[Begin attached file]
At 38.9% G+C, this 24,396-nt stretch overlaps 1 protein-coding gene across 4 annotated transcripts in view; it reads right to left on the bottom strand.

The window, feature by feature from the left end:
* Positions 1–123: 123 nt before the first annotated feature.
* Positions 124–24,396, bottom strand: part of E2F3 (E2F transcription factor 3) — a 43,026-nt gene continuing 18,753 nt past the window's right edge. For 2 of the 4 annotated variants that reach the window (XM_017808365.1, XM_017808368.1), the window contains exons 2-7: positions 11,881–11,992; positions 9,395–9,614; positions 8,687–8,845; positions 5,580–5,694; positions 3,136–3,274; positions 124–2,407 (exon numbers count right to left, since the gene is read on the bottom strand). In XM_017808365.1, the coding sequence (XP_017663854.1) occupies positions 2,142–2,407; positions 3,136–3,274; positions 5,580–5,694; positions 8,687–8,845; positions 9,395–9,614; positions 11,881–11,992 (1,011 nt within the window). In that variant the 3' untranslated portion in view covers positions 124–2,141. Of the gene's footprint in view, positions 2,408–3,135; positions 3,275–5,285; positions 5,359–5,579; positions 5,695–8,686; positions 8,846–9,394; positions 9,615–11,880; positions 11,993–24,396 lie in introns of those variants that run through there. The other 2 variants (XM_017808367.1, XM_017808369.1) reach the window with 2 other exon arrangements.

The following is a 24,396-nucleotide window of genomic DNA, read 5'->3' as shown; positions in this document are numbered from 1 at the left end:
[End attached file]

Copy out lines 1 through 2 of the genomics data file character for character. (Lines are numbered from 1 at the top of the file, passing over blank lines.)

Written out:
At 38.9% G+C, this 24,396-nt stretch overlaps 1 protein-coding gene across 4 annotated transcripts in view; it reads right to left on the bottom strand.

The window, feature by feature from the left end: